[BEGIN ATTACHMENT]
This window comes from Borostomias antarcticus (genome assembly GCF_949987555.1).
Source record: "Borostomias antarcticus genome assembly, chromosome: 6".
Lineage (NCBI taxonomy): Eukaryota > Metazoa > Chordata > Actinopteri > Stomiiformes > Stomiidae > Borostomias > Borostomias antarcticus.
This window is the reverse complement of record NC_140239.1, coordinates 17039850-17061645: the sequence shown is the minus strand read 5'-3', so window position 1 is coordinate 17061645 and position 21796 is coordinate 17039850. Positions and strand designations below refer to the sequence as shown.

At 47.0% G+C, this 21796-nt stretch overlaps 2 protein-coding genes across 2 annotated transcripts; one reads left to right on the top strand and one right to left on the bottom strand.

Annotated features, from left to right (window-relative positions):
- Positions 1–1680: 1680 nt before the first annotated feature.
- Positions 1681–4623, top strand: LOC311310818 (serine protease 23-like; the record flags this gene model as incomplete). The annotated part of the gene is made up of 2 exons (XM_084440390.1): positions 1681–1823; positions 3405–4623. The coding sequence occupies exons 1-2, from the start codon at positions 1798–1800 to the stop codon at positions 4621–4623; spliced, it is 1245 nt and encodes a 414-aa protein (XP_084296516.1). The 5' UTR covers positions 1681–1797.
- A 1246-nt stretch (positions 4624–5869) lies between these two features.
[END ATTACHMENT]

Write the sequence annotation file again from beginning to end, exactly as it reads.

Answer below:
This window comes from Borostomias antarcticus (genome assembly GCF_949987555.1).
Source record: "Borostomias antarcticus genome assembly, chromosome: 6".
Lineage (NCBI taxonomy): Eukaryota > Metazoa > Chordata > Actinopteri > Stomiiformes > Stomiidae > Borostomias > Borostomias antarcticus.
This window is the reverse complement of record NC_140239.1, coordinates 17039850-17061645: the sequence shown is the minus strand read 5'-3', so window position 1 is coordinate 17061645 and position 21796 is coordinate 17039850. Positions and strand designations below refer to the sequence as shown.

At 47.0% G+C, this 21796-nt stretch overlaps 2 protein-coding genes across 2 annotated transcripts; one reads left to right on the top strand and one right to left on the bottom strand.

Annotated features, from left to right (window-relative positions):
- Positions 1–1680: 1680 nt before the first annotated feature.
- Positions 1681–4623, top strand: LOC311310818 (serine protease 23-like; the record flags this gene model as incomplete). The annotated part of the gene is made up of 2 exons (XM_084440390.1): positions 1681–1823; positions 3405–4623. The coding sequence occupies exons 1-2, from the start codon at positions 1798–1800 to the stop codon at positions 4621–4623; spliced, it is 1245 nt and encodes a 414-aa protein (XP_084296516.1). The 5' UTR covers positions 1681–1797.
- A 1246-nt stretch (positions 4624–5869) lies between these two features.